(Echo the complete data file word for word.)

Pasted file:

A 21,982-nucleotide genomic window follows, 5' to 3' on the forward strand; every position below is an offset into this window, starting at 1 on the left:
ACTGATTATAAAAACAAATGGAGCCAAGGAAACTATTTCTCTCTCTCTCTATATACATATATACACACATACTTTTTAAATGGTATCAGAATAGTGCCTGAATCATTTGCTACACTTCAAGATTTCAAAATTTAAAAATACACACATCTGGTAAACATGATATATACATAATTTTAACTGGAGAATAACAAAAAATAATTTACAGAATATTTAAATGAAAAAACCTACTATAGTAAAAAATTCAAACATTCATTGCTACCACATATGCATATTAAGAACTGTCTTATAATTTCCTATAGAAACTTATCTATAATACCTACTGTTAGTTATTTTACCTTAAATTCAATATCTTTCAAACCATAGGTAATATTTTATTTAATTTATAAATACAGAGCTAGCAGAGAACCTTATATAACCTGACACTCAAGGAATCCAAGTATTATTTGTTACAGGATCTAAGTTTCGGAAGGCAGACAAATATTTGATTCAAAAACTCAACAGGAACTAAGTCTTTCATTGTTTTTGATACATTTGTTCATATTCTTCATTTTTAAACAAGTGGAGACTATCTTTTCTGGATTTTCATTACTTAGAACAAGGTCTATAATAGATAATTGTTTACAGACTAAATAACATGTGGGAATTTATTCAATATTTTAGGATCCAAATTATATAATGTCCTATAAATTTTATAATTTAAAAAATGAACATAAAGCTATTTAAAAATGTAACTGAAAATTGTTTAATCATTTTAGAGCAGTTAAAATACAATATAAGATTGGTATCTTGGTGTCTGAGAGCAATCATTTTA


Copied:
A 21,982-nucleotide genomic window follows, 5' to 3' on the forward strand; every position below is an offset into this window, starting at 1 on the left:
ACTGATTATAAAAACAAATGGAGCCAAGGAAACTATTTCTCTCTCTCTCTATATACATATATACACACATACTTTTTAAATGGTATCAGAATAGTGCCTGAATCATTTGCTACACTTCAAGATTTCAAAATTTAAAAATACACACATCTGGTAAACATGATATATACATAATTTTAACTGGAGAATAACAAAAAATAATTTACAGAATATTTAAATGAAAAAACCTACTATAGTAAAAAATTCAAACATTCATTGCTACCACATATGCATATTAAGAACTGTCTTATAATTTCCTATAGAAACTTATCTATAATACCTACTGTTAGTTATTTTACCTTAAATTCAATATCTTTCAAACCATAGGTAATATTTTATTTAATTTATAAATACAGAGCTAGCAGAGAACCTTATATAACCTGACACTCAAGGAATCCAAGTATTATTTGTTACAGGATCTAAGTTTCGGAAGGCAGACAAATATTTGATTCAAAAACTCAACAGGAACTAAGTCTTTCATTGTTTTTGATACATTTGTTCATATTCTTCATTTTTAAACAAGTGGAGACTATCTTTTCTGGATTTTCATTACTTAGAACAAGGTCTATAATAGATAATTGTTTACAGACTAAATAACATGTGGGAATTTATTCAATATTTTAGGATCCAAATTATATAATGTCCTATAAATTTTATAATTTAAAAAATGAACATAAAGCTATTTAAAAATGTAACTGAAAATTGTTTAATCATTTTAGAGCAGTTAAAATACAATATAAGATTGGTATCTTGGTGTCTGAGAGCAATCATTTTA